I first discovered acai almost ten years ago at a San Diego cafe. It's a Brazilian palm berry that has, appropriately, a berry flavor but with a hint of chocolate.
Besides the fact that acai tastes great, it is very high in antioxidants. Unfortunately, its nutritional benefits have lead to exaggerated claims, such as fat burning scams, where customers sign up for automatic deliveries without a clear way to stop their subscription.
Keep in mind, even though antioxidants help prevent cell damage from oxidation, it's not an elixir. Understanding nutrition is almost like picking a new religion to follow and you have to have faith. Mark Twain said it best:
Be careful about reading health books. You may die of a misprint.
So, what's the best way to choose healthy foods? Simple, just look at the nutrition label on the packaging. A balance of the macronutrients, say 40% carbohydrates, 30% protein, and 30% fat is a great mix. Especially if the carbs aren't simple (sugars), but rather, fiber, while monounsaturated fats are better than saturated fats.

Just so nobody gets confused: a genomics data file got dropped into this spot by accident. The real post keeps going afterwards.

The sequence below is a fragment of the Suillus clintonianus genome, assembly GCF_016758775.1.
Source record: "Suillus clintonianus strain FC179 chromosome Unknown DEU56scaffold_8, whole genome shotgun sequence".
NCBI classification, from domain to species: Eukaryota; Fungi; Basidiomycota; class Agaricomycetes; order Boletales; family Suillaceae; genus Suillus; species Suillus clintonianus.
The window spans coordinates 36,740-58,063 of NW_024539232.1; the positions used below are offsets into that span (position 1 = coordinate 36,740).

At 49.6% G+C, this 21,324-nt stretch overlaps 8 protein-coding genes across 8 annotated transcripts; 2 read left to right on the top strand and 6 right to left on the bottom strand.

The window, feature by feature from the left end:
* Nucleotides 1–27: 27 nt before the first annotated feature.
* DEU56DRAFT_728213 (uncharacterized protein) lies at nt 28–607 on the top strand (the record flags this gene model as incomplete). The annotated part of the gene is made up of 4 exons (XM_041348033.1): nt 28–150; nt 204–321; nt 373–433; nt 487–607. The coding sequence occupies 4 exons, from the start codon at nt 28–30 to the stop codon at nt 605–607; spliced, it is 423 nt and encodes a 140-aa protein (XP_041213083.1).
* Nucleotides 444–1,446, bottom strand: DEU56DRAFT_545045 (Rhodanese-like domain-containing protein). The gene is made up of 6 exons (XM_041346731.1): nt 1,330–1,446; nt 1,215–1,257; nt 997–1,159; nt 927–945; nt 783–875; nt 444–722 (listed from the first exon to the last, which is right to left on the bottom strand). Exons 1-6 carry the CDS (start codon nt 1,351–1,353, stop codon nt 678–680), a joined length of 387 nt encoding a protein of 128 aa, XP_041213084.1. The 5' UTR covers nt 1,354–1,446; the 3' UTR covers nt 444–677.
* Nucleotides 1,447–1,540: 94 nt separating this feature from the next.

Sambazon, in San Clemente, was one of the first companies to begin importing acai, about a dozen years ago, in a sustainable way. The key to maintaining acai's antioxidant benefits is to freeze it within an hour of picking. Since it must be kept frozen, it's shipped in dry ice.
Rio Bowl Recipe
My favorite recipe is the simple rio bowl:
A smoothie packet or two of acai.
Half a cup of apple juice (or soy milk).
A handful of granola.
The acai and apple juice are mixed in a blender with three quarters of the banana. It helps to let the smoothie packet sit for a few minutes or 10-15 seconds in the microwave to make it easier to break up into quarters before adding it to the blender.
After blending, simply pour the acai mix into a bowl and add a handful of granola with the sliced up remaining banana quarter.
From this basic bowl, there's no shortage of other toppings that I've tried such as blueberries, coconut, and strawberries.